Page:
Walt then goes to take a shower and Skyler talks at him asking if he moved the money and that Hank knows nothing.  Walt does not respond, per usual, but then he collapses half naked in the bathroom.  When he comes to, Skyler tells him she knows the cancer is back.  He asks her if she is happy that the cancer is back and she says she can’t remember the last time she was happy.  The scene is touching in a way because it seems that Skyler still does love Walt.  He tells her that he wants to give himself up as long as she and the kids have the money.  After everything Walt has done, its hard not to feel sorry for him.  At the crux of it all, it was all for her and their families well-being.  I think Skyler knows that.  Plus, she won’t narc if it means being rich, which we know Skyler wants.  Skyler informs Walt that Hank doesn’t seem to have real proof, and echoing Walt’s “best move” speech from last week, she advises Walt that their “best move is to stay quiet.”

Lydia arrives blindfolded to a junky looking desert area.  Once Declan appears, we can assume this is the desert of Phoenix, AZ.  Lydia is told she can take her blindfold off and confronts Declan about the low-quality blue his cook is producing as the Czech’s aren’t happy.  She asks to see the lab and she is taken to a man hole.  She goes down and comments on the filth of the place and that Todd (who by the by I was wrong about last week) should be cooking as his quality was better.  Lydia then clicks a button on her watch.  Instantaneously, there is a problem above and Lydia stays in the lab.  She checks her phone and then seeks cover.  There is a struggle above and then gun shots.  Lydia set up this hit.  When the dust settles, a voice so politely asks Lydia if she is ok.  Todd is above and helps her out of the hole.  She refuses to look at the bodies of the dead men (even though she virtually pulled the trigger), so Todd navigates her through the carnage as her eyes are closed.  Todd is freakishly polite for someone who is quick to kill little children.  We see that the Arizona guys have been taken out by the White Supremacist group who orchestrated Walt’s prison hits.  It seems to me that these are the people Walt must be at war with in our future scenes.  He wouldn’t bring a gun like that to a one man show.  Also, now that Todd will be cooking again,  it seems that the blue stuff will be coming back to Albuquerque, which could throw the DEA off it’s investigation as to who Heisenberg is.  Just a thought.  But the killing of the AZ guys by the Aryan guys is where we have created so many more questions.  There are a lot of holes to fill between now and the final moments of the series.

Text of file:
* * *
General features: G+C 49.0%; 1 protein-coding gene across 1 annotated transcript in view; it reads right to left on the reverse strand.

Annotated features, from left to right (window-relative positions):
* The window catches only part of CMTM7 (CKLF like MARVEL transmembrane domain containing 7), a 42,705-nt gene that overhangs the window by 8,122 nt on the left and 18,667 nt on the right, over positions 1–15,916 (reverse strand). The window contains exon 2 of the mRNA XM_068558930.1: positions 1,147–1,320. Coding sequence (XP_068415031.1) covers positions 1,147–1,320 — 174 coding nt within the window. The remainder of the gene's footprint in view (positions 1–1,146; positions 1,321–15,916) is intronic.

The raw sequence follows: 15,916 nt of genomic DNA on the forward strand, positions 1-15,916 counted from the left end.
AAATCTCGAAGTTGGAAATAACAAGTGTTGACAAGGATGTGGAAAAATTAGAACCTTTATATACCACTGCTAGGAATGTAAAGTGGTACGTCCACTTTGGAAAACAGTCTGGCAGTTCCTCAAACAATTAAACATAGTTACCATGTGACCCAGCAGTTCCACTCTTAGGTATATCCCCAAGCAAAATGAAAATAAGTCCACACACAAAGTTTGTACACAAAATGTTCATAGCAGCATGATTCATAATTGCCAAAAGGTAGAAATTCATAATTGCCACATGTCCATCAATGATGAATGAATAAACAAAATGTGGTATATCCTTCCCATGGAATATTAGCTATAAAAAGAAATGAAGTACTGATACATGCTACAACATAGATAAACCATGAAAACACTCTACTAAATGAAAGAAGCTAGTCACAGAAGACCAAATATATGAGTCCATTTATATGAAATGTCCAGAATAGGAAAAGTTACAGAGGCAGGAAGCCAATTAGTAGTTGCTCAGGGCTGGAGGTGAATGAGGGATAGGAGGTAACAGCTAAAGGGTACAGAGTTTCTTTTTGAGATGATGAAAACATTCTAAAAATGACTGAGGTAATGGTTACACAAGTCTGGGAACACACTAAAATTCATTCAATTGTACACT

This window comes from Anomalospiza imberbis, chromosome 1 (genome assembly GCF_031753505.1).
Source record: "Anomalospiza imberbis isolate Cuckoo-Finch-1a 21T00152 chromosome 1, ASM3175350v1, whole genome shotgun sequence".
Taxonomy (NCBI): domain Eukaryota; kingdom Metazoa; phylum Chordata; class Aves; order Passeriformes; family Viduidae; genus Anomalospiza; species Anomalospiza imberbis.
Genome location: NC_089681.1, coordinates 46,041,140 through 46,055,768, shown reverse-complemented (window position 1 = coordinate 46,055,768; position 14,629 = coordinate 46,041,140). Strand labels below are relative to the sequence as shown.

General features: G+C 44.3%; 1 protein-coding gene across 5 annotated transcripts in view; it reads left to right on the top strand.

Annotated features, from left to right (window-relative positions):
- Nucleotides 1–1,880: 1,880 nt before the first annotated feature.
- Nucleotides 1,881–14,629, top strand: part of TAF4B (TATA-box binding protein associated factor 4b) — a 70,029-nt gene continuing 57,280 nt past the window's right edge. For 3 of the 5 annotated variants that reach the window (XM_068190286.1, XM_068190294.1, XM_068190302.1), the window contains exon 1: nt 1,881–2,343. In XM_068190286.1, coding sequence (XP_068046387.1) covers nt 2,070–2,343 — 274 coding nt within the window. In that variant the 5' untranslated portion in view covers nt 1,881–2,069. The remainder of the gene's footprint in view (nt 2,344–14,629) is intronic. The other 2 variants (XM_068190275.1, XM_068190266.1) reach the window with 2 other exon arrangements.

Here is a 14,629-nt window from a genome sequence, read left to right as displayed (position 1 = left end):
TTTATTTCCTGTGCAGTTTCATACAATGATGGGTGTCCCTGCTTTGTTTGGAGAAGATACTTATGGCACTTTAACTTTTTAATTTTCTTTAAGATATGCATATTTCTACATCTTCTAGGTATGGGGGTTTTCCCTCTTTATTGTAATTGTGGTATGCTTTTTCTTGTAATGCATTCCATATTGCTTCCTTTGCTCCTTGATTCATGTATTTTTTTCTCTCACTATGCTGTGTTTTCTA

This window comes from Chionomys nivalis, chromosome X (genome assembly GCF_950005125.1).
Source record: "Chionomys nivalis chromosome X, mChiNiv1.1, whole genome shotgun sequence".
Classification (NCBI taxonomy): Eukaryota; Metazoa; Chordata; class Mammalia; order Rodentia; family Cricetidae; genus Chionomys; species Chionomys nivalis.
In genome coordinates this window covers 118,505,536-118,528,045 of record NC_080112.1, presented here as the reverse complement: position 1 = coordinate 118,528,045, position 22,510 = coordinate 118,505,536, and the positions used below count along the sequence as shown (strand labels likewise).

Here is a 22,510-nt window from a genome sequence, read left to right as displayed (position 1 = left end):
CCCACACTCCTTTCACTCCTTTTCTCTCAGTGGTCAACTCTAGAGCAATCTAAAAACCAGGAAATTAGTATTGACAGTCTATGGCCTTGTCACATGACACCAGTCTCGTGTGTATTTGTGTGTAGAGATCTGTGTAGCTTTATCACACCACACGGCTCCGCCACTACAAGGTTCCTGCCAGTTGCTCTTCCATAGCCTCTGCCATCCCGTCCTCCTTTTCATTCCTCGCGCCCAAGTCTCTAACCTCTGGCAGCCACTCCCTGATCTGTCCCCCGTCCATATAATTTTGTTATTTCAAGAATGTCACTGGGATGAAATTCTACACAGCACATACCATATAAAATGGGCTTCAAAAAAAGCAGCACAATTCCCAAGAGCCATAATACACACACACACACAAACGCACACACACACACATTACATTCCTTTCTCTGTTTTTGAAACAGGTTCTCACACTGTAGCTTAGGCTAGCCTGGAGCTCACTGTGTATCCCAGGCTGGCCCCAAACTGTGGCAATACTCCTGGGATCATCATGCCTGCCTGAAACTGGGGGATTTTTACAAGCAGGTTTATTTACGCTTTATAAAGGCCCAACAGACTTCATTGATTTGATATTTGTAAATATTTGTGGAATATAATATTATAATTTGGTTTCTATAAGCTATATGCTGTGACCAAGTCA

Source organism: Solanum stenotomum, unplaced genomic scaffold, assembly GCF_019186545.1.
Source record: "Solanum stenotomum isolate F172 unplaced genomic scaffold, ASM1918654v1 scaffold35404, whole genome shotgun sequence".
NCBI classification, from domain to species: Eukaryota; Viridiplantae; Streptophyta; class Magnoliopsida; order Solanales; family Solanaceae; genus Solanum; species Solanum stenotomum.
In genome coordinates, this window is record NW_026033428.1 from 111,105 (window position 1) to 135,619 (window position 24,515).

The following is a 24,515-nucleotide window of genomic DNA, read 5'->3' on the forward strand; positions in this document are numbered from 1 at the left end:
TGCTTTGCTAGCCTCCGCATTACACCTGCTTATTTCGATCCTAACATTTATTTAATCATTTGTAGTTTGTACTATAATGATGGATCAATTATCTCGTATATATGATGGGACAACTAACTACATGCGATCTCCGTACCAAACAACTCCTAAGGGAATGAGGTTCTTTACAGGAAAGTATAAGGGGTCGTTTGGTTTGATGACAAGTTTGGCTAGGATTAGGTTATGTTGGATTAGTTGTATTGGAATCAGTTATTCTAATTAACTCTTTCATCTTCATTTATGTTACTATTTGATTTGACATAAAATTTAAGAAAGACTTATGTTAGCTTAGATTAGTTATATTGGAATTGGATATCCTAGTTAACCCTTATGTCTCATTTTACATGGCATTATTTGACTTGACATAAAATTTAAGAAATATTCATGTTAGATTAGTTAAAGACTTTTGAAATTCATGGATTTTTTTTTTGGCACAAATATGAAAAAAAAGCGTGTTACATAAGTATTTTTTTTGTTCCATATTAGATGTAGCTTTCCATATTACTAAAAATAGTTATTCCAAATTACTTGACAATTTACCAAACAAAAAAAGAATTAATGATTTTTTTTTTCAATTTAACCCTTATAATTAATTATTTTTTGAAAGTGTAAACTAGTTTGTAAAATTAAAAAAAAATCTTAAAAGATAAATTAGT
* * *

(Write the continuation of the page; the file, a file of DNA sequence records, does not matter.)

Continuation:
At the Schrader residence, Marie instructs Hank that he must involve the DEA into the investigation of Walt.  Hank knows that if he tells his partners and boss this information, he will be done in his career.  He insists that when he brings it up, he will have the proof and be the guy who brought the Heisenberg down.  And I think this may be Hank’s undoing.  Just like Walt, Hank is a prideful man.  He must be the hero and the winner.  Will he do something illegal in order to get Walt and in the process not be able to get him behind bars because of it?  Marie tells Hank he must tell or else he will be in trouble for not once the DEA finds out.  Hank goes into work asks Gomez to set up a conference call with their boss.  Before Gomez does, he tells Hank that Jesse is in interrogation for throwing money.  We cut to Jesse and see his favorite douchebag cops talking at him.  Jesse doesn’t respond.  Hank, going against Marie’s demands,  asks the cops to go in and then we get the credits.  The credits!  So upsetting, but a brilliant cliffhanger.

Theories:

Will Jesse flip on Walt?  In the past we have seen Hector flip on Gus because of Walt’s way with words (and bomb making).  Will Hank’s smooth talking get Jesse to talk?  I think he may.  But I fear that means Jesse will die.

Next week’s episode is titled “Confessions.” This may not refer to Jesse talking to Hank, but it could mean Walt confessing some if not all his infractions to Jesse.

Lydia just has to die.  Maybe not next week, but eventually.

Neither Hank nor Walt will bring each other down.  Their own pride will be their own downfall.

“Buried” gets a B+.  Jesse had practically no screen time and no dialogue.  Otherwise, Hank is treading hard, Blue Sky is on its way back to ABQ, making money angels, and Walt and Skyler 2gether 4eva.

written by Adrian Puryear

Breaking Bad Review – “Blood Money” S5E9

Warning!  Major Spoilers ahead…